· Part 2 discusses the changing climate. This is not just the weather climate but the changing political, economic and engineering climate that surrounds energy. I discuss peak oil and its impact on the supply of our principal source of energy. I also discuss technologies that may help us move to an all renewable energy future.
· Part 3 looks at the future of energy and suggests a roadmap for surviving with much less oil and progressively weaning ourselves off non-renewable coal and gas and at the same time saving the planet from global warming.
I explore terms used liberally in the press, on radio and on TV such as “renewable energy”, “base-load power”, “peak oil”, “biofuels”, “global warming”, “greenhouse gas emissions”, “energy security”, “emissions trading”, “carbon taxes” and “carbon offsets”. I look at ways we can all save energy in our homes, workplaces and on the road. I also explore the thorny issue of nuclear energy. You can dip in and out of this book. You don’t have to read it from cover to cover. For those that want to use the book as a reference source, I have included a comprehensive index.
Australia has been an interesting place to write this book. It is one of the world’s major uranium suppliers and yet does not use nuclear power. It is also one of the sunniest places in the world but gets less than 1% of its electricity from solar power. It has the highest emissions of greenhouse gases per person of all the OECD countries; partly because 80% of its electricity is generated by coal; partly because it is a major mineral exporter and mining uses vast amounts of energy and partly because Australia is almost as big as the US with less than 10% of the population.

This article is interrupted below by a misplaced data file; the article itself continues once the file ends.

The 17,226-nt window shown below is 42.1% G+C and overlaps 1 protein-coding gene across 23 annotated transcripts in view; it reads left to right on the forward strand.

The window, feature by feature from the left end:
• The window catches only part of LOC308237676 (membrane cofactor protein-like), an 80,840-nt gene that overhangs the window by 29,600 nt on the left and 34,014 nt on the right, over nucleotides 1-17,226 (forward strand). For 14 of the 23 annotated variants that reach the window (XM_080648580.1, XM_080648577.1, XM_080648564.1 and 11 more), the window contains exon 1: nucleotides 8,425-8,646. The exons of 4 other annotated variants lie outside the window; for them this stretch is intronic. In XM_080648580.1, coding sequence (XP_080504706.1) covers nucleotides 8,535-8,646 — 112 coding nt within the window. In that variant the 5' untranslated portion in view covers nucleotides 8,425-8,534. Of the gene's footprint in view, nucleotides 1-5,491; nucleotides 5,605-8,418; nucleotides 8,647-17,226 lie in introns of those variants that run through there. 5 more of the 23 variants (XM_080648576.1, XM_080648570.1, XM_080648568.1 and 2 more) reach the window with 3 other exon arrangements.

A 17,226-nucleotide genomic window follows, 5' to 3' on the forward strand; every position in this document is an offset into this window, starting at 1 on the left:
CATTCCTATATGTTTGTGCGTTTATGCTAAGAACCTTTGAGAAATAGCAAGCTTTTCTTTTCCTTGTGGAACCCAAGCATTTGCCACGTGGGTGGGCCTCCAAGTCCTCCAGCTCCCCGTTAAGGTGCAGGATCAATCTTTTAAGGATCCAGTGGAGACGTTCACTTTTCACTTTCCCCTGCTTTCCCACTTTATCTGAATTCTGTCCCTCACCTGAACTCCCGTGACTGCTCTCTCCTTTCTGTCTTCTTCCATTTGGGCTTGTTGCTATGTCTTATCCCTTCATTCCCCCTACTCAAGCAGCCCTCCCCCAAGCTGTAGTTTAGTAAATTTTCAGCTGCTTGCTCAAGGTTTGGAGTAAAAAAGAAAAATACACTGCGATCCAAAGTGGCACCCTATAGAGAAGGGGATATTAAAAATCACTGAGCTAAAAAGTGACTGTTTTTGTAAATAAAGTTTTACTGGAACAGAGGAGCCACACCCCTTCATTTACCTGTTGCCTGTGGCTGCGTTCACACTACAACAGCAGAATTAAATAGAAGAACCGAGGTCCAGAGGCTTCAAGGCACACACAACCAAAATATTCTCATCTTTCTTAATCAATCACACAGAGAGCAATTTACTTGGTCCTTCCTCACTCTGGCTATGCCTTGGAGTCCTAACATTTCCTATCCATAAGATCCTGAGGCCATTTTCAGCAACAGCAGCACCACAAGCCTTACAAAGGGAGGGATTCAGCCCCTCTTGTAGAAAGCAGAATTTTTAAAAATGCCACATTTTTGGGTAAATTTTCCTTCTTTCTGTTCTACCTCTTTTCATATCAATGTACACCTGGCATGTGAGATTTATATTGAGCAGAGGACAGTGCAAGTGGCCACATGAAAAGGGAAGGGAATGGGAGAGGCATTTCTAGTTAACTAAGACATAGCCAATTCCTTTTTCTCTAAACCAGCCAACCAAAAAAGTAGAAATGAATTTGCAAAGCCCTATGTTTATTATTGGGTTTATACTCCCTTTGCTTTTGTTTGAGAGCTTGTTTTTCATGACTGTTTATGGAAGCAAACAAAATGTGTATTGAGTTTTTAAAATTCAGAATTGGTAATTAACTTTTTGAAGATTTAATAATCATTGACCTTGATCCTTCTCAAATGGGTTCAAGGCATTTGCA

I believe we should embark on a path to reducing greenhouse gas emissions that does not require us all to make drastic changes to our lifestyle as some have advocated. Such drastic changes would not be politically acceptable in most countries and would probably never be implemented. I have aimed to provide a balanced and realistic review of all aspects of energy including its impact on climate change. I have no association with any vested interest in the energy or climate change debate so any biases are my own. As you go through the book, you will see that there are no simple solutions to changing the way we use energy, as some would have us believe, and there is no one solution to the problem but with a realistic balance between risk to the environment and the risk to our social structure there is still hope for the future.
Martin Nicholson 2008